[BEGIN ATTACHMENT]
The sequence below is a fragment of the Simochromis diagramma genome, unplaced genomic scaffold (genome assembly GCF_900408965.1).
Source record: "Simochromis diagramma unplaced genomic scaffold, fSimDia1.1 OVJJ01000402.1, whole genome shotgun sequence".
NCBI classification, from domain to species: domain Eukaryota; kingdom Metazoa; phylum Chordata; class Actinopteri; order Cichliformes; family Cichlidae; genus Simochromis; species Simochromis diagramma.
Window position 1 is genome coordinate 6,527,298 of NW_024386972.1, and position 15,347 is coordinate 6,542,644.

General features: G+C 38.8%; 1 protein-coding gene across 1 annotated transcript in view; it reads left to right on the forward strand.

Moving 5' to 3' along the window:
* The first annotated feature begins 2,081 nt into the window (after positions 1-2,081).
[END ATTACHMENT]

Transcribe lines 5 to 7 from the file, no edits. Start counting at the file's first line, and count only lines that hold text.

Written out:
General features: G+C 38.8%; 1 protein-coding gene across 1 annotated transcript in view; it reads left to right on the forward strand.

Moving 5' to 3' along the window:
* The first annotated feature begins 2,081 nt into the window (after positions 1-2,081).